TRAPPing the Lone Wolf (Part One of Two)

On June 12, 2016, 29-year-old Omar Mateen opened fire at a popular gay nightclub in Orlando, Florida, killing 49 people and wounding 53 others.  He was killed at the scene after police responded.  In a call to 911 during the attack, Mateen claimed allegiance to an Islamic jihadi group and alleged that he had been inspired by an acquaintance who later became a suicide bomber linked to al-Qaeda. While the FBI had investigated Mateen in 2013 and 2014, no evidence that he posed a threat to public safety had been found and he was released.

On July 14, 2016, 31-year-old Mohamed Lahouaiej Bouhlel deliberately drove a lorry through crowds of people gathered to celebrate Bastille Day in Nice, France. Bouhlel was killed by police at the scene. Along with 84 fatalities, hundreds of others were injured, some severely. Though police already knew Bouhlel as a career criminal, he had apparently become radicalized in the months leading up the massacre.  Despite evidence retrieved from his phone suggesting that he had collaborated with several other fellow radicals, the investigation is still ongoing.

On August 9, 2016, police in Strathroy, Ontario, alerted by U.S. agencies and the RCMP, confronted 24-year-old Aaron Driver in a taxi outside his home.  Believing arrest to be imminent, Driver detonated a homemade explosive device that he had been carrying.  While the taxi driver managed to exit the car, Driver died at the scene. In a "martyrdom video" he had prepared beforehand, Driver announced that he was planning to detonate the bomb in an urban center during rush hour.Though police had investigated him repeatedly for his open support of ISIS, Driver had been free on a peace bond at the time of his death.

More than ever before, the focus of police and security forces around the world has shifted away from shadowy terrorist groups such as al-Qaeda and ISIS and towards "lone wolf" terrorists who apparently act completely on their own to carry out graphic acts of extreme violence.  Not that the threat comes exclusively from those allied with jihadist groups.  In the United States alone, there have been twice as many attacks from the extreme right as from extreme Islamic groups and an equal number of murders.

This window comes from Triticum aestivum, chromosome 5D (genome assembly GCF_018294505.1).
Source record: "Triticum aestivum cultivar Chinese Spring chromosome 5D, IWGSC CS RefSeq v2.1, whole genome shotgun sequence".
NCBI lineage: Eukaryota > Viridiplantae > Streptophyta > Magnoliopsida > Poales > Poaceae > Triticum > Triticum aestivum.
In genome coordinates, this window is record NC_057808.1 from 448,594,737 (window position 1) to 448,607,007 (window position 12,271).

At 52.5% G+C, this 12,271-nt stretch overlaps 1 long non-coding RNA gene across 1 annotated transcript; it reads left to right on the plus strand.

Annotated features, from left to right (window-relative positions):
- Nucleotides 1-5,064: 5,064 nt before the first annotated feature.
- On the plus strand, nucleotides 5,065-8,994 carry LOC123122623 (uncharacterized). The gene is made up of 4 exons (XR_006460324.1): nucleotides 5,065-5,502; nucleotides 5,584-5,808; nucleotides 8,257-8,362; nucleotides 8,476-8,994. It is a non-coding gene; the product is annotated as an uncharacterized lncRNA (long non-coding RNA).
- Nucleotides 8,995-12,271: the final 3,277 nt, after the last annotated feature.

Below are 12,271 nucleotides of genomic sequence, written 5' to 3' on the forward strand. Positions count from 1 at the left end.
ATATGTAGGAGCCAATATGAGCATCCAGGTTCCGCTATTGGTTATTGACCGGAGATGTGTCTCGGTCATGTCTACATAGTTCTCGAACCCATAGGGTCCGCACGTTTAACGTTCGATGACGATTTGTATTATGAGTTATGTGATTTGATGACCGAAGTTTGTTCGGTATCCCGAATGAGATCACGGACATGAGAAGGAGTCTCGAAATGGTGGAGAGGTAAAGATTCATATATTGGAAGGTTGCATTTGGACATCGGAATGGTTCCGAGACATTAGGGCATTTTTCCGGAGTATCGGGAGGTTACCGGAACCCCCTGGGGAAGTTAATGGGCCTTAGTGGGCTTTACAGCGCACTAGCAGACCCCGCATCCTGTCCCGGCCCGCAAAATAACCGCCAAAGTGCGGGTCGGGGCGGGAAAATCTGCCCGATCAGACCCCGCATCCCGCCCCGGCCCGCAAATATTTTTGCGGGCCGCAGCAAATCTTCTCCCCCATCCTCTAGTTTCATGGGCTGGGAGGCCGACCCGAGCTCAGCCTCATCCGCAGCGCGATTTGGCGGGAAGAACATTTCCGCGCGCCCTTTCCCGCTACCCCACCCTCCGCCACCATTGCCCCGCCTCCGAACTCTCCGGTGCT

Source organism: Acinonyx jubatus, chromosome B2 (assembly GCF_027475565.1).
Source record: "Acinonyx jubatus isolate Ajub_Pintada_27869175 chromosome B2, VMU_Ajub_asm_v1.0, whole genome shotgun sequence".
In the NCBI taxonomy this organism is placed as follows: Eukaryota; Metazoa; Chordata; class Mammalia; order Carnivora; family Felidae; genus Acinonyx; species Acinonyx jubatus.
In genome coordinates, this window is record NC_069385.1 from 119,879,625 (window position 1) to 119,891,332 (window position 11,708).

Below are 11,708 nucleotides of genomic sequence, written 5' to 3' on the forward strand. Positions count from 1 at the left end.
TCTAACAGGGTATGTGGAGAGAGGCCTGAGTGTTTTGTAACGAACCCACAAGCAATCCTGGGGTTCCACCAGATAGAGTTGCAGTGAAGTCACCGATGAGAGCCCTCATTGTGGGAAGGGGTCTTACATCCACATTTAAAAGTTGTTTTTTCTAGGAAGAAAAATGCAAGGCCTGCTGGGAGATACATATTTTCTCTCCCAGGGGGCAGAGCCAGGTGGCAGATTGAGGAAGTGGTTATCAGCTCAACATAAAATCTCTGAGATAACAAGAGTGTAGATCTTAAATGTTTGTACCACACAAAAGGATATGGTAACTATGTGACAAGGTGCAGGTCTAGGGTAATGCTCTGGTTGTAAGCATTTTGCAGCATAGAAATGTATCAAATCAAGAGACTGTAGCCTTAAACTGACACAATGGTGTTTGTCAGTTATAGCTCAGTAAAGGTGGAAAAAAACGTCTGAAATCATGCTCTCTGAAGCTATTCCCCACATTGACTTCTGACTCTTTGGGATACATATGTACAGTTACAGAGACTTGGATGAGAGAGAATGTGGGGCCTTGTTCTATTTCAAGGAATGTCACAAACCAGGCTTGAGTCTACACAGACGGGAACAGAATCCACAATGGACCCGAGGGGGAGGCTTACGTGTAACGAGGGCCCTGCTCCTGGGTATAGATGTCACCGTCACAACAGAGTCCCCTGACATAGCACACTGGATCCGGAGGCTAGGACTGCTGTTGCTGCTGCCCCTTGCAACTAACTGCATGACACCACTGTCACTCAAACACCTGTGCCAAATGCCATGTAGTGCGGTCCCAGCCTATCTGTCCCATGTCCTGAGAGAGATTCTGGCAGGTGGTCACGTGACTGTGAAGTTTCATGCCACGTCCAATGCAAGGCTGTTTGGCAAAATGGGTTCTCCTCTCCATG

But can these "lone wolves" be identified before they can commit violent acts?  In the examples I have provided above, all of the perpetrators had been investigated previously but were released due to lack of evidence against them.  Despite the perception that many of these potential threats are "walking time bombs," there is little that can be done legally to detain them until it is too late.  In many cases, even their own families might not be aware of what they are planning and are often taken by surprise along with everybody else.

Over the past forty years, researchers and police forces have been attempting to find ways to identify individual terrorists. While numerous coding tools have been developed and are currently in use by police and security agencies, actual research to test their validity remains scarce. In some cases, the coding tools remain classified due to concerns about security and legal objections such as racial profiling.  Actual data concerning the inevitable problem of "false positives," i.e., people identified as terrorists when they aren't, doesn't seem to be available either.

One of the main problems with identifying potential lone wolf terrorists is that they tend not to share most of the characteristics associated with overall criminal violence.  While most measures of violence risk tend to focus on factors such as actual criminal history, psychopathic and criminal attitudes, an irresponsible lifestyle, and substance abuse, most lone wolf terrorists don't present any of these characteristics.  These lone actors also don't show any of the other risk factors that have been linked to criminal violence in the past.  For the most part, there are no obvious psychiatric problems or suicidal tendencies (though these may become evident after the fact).  Even personality traits often seen in violent offenders (such as psychopathy and impulsivity), are rarely evident. 

To read more, check out my new Psychology Today blog post.


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